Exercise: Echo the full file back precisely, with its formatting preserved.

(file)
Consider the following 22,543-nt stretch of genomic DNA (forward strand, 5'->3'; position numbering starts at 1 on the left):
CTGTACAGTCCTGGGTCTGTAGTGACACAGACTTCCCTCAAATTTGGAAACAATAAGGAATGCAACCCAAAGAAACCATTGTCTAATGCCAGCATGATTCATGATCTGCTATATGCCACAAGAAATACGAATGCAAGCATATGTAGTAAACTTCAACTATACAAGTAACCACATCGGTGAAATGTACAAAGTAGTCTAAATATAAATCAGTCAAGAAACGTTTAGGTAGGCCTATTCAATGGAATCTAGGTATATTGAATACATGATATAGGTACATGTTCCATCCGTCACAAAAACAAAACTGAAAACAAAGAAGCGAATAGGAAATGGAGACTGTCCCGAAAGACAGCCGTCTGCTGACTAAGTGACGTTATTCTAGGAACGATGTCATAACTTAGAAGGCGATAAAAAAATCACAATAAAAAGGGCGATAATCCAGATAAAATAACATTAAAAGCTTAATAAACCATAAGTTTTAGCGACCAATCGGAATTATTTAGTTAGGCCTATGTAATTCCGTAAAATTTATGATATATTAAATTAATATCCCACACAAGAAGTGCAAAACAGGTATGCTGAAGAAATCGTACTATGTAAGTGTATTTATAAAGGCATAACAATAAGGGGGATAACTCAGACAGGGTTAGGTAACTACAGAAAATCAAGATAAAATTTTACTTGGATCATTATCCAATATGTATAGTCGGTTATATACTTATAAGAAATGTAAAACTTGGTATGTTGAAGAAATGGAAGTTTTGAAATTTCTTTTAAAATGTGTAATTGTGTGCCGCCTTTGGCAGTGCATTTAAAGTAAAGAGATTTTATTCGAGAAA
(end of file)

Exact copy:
Consider the following 22,543-nt stretch of genomic DNA (forward strand, 5'->3'; position numbering starts at 1 on the left):
CTGTACAGTCCTGGGTCTGTAGTGACACAGACTTCCCTCAAATTTGGAAACAATAAGGAATGCAACCCAAAGAAACCATTGTCTAATGCCAGCATGATTCATGATCTGCTATATGCCACAAGAAATACGAATGCAAGCATATGTAGTAAACTTCAACTATACAAGTAACCACATCGGTGAAATGTACAAAGTAGTCTAAATATAAATCAGTCAAGAAACGTTTAGGTAGGCCTATTCAATGGAATCTAGGTATATTGAATACATGATATAGGTACATGTTCCATCCGTCACAAAAACAAAACTGAAAACAAAGAAGCGAATAGGAAATGGAGACTGTCCCGAAAGACAGCCGTCTGCTGACTAAGTGACGTTATTCTAGGAACGATGTCATAACTTAGAAGGCGATAAAAAAATCACAATAAAAAGGGCGATAATCCAGATAAAATAACATTAAAAGCTTAATAAACCATAAGTTTTAGCGACCAATCGGAATTATTTAGTTAGGCCTATGTAATTCCGTAAAATTTATGATATATTAAATTAATATCCCACACAAGAAGTGCAAAACAGGTATGCTGAAGAAATCGTACTATGTAAGTGTATTTATAAAGGCATAACAATAAGGGGGATAACTCAGACAGGGTTAGGTAACTACAGAAAATCAAGATAAAATTTTACTTGGATCATTATCCAATATGTATAGTCGGTTATATACTTATAAGAAATGTAAAACTTGGTATGTTGAAGAAATGGAAGTTTTGAAATTTCTTTTAAAATGTGTAATTGTGTGCCGCCTTTGGCAGTGCATTTAAAGTAAAGAGATTTTATTCGAGAAA